The Story of U.S.

The Initial Settlement of Plymouth Massachusetts

Plymouth and why the Pilgrims Immigrated

Coming across the Atlantic, the Pilgrims were religious people who were apart of a religious reformed group. They had emigrated to Holland from England previously to escape religious persecution. This was a transnational migration considering it was over seas to a new land. The pilgrims did not enjoy the life style of not being able to worship who they wanted so they decided to embark on an unknown journey across the sea which would change our nations history forever.

Push Pull Factors of Settling in the Unknown Territory

There are many reasons why the Pilgrams decided to migrate over seas, the most obvious one being because of religion. In England they were required to practice The Church of England, the Pilgrams how ever did not agree with their beliefs nor practices. Many of these people who did not agree fleed over to Holland, although many were caught crossing and unfortunately were persecuted or sent to jail in England. As the population was starting to grow many people realized the space and opportunity was becoming very limited. The land for farming was getting cut down and turned into an urban area involved with drugs, gambling, and prostetution. It was hard to provide for their family when jobs were limited and hard. After moving to Holland many of the Pilgrams had to adapt to the new culture and raise their kids learning a new language. In 1620 the people decided it was time to head back to England and head towards this "New World" where they could practice the religion they wanted to and land would be abundant. Here in the new world the wealth and land was over flowing, everyone could tell that the U.S. was a land full of opportunity just waiting to be discovered. . There were so many rich resources right at their finger tips. Although they could practice their own religion it was still also England which was a good and bad thing. It wasn't so easy traveling there though.

Struggle of Migrating

The Pilgrims headed back to England in November to embark on their joinery across the Atlantic on The Mayflower. Crossing a large bod of water will always have difficulties due to the fact that you have to travel on a small wooden boat carrying 102 people and supplies. The Mayflower encountered lots of storms, sicknesses, eating cold food, and difficulties, yet still managed to make it to their destination. The people onboard the boat were split into two groups, the Saints and the Strangers. They argued a lot but when time came they both decided to stay together and created the Legendary Mayflower Compact. After seedling the Pilgrims first winter was very harsh as newbies. Food was scarce, snow was deep, and many member of the colony became sick and unfortunately many died. Despite difficulties the people were able to get along at practice what they believed without being told to do something else. For the most part there were people for every job needing to be acquired, including craftsman, farmers, lumber jack, and woman at home to raise the children, make clothes, and prepare food to survive off of. The people of early settlements did not have a set ruler to tell them what to do, and also did not know the area very well to be able to hunt and gather new types of food from their new home. It was nothing like their land back home or life style not receiving the innovatory they normally do. There would sometimes be periods of times when no supplies would arrive, they had to adapt to the new culture and how to survive on their own until they met an unlikely friend.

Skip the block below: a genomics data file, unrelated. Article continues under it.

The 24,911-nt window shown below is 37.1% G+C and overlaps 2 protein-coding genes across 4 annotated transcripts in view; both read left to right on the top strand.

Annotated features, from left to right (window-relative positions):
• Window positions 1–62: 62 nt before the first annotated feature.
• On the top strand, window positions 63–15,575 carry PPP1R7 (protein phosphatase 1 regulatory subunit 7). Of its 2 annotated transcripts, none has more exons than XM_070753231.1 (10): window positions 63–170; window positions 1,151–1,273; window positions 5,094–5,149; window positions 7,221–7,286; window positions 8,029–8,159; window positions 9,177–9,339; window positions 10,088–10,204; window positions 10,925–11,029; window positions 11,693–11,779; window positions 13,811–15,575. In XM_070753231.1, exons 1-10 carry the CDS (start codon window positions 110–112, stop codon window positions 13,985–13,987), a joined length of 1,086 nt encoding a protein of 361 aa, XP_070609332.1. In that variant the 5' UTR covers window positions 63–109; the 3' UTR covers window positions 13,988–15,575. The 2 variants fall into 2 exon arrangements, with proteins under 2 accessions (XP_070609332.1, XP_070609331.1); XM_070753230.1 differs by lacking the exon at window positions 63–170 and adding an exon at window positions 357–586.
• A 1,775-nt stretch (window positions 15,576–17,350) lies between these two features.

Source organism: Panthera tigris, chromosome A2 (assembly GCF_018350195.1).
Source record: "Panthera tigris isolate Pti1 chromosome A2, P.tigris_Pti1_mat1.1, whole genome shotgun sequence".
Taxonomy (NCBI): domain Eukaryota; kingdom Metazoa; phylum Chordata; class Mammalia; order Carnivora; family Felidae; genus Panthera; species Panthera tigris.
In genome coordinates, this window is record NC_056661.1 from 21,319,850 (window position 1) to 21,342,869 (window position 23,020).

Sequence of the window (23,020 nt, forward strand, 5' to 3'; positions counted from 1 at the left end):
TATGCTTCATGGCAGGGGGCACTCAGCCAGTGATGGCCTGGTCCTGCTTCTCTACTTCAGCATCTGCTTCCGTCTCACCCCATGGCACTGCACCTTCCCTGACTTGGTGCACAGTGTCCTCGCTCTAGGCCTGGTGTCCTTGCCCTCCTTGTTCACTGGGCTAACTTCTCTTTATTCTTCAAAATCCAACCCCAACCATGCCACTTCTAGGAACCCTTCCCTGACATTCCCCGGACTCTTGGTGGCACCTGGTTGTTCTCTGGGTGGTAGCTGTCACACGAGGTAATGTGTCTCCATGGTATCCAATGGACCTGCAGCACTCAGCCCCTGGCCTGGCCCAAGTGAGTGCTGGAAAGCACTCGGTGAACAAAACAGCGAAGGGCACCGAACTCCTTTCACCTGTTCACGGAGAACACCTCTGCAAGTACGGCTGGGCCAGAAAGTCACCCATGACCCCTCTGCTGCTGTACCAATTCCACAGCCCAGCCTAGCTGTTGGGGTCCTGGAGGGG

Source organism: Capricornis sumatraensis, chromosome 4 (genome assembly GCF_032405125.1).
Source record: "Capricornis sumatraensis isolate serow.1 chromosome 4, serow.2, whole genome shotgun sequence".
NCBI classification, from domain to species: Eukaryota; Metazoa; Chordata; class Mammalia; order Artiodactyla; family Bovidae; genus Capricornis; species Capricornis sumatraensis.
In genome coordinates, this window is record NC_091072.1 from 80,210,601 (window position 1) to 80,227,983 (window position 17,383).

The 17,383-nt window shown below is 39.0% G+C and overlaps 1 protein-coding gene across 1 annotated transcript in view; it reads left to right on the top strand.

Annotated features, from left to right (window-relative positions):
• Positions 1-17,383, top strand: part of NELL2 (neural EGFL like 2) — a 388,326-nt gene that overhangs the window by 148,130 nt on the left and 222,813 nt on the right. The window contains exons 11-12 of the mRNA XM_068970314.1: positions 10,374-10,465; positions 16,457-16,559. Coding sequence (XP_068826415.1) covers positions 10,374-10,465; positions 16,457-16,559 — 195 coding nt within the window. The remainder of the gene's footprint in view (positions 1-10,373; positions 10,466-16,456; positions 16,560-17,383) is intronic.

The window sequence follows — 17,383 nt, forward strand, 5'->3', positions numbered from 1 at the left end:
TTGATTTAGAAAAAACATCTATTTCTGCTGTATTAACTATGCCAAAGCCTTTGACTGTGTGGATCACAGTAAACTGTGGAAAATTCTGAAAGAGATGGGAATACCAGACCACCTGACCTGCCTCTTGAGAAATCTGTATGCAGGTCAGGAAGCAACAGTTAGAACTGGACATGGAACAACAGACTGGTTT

Native Americans Attitude Towards The Pilgrims

Since the Pilgrims were one of the first people to settle in America the only other people there were The Native Americans. Before explorers had brought diseases upon the natives and even killed and captured many. During that first winter, the Native Americans had avoided all contact with the Pilgrims. One day an Indian named Squanto approached the Pilgrims and realized they were nothing like the sailors that had moved here before, the pilgrims weren't looking to take their food but instead payed their respects to there burial sites. Squanto taught the Pilgrims how to get food in Plymouth (getting maple sap from trees, where to fish and hunt) most of all he taught them how to get along and create peace despite the fact that they were two different groups of people. William Bradford, governor of Plymouth called a feast due to this casino which is presently known as Thanksgiving.
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1st Wave of Migration

The United States (being the third most populous country) has had three main eras of migration. The first era was the initial settlement of the colonies which includes the pilgrims and basically how our nation started. In the first era almost all of the immigrants were Europeans and Africans. Most of the Africans were forced to migrate to "The New World" to become slaves, for the Europeans it was more voluntary (although they did leave because of persecution and economic conditions it was hard to tell the difference). In total about 40,000 Africans were shipped to the Colonies prior to independence. 90% of Immigrants from Europe came from Great Britain, others Dutch, Swedes, French, Spanish, and Portuguese.

Video over Plymouth Colony and the Pilgrims

Plymouth Colony and the Pilgrims